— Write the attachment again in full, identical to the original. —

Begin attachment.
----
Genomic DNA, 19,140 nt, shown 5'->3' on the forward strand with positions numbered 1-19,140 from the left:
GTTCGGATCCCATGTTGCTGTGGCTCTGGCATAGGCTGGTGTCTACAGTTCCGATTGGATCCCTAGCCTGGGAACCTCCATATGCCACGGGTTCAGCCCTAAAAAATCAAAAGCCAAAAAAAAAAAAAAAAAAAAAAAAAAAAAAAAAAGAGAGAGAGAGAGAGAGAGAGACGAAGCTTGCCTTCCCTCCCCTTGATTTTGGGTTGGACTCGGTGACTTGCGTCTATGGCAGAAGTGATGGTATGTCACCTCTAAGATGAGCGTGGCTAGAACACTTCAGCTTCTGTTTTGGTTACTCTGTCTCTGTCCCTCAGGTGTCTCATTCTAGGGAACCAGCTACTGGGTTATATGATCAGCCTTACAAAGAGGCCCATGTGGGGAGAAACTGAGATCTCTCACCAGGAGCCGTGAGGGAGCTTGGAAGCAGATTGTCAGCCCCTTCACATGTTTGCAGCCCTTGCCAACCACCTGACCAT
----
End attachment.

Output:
Genomic DNA, 19,140 nt, shown 5'->3' on the forward strand with positions numbered 1-19,140 from the left:
GTTCGGATCCCATGTTGCTGTGGCTCTGGCATAGGCTGGTGTCTACAGTTCCGATTGGATCCCTAGCCTGGGAACCTCCATATGCCACGGGTTCAGCCCTAAAAAATCAAAAGCCAAAAAAAAAAAAAAAAAAAAAAAAAAAAAAAAAAGAGAGAGAGAGAGAGAGAGAGACGAAGCTTGCCTTCCCTCCCCTTGATTTTGGGTTGGACTCGGTGACTTGCGTCTATGGCAGAAGTGATGGTATGTCACCTCTAAGATGAGCGTGGCTAGAACACTTCAGCTTCTGTTTTGGTTACTCTGTCTCTGTCCCTCAGGTGTCTCATTCTAGGGAACCAGCTACTGGGTTATATGATCAGCCTTACAAAGAGGCCCATGTGGGGAGAAACTGAGATCTCTCACCAGGAGCCGTGAGGGAGCTTGGAAGCAGATTGTCAGCCCCTTCACATGTTTGCAGCCCTTGCCAACCACCTGACCAT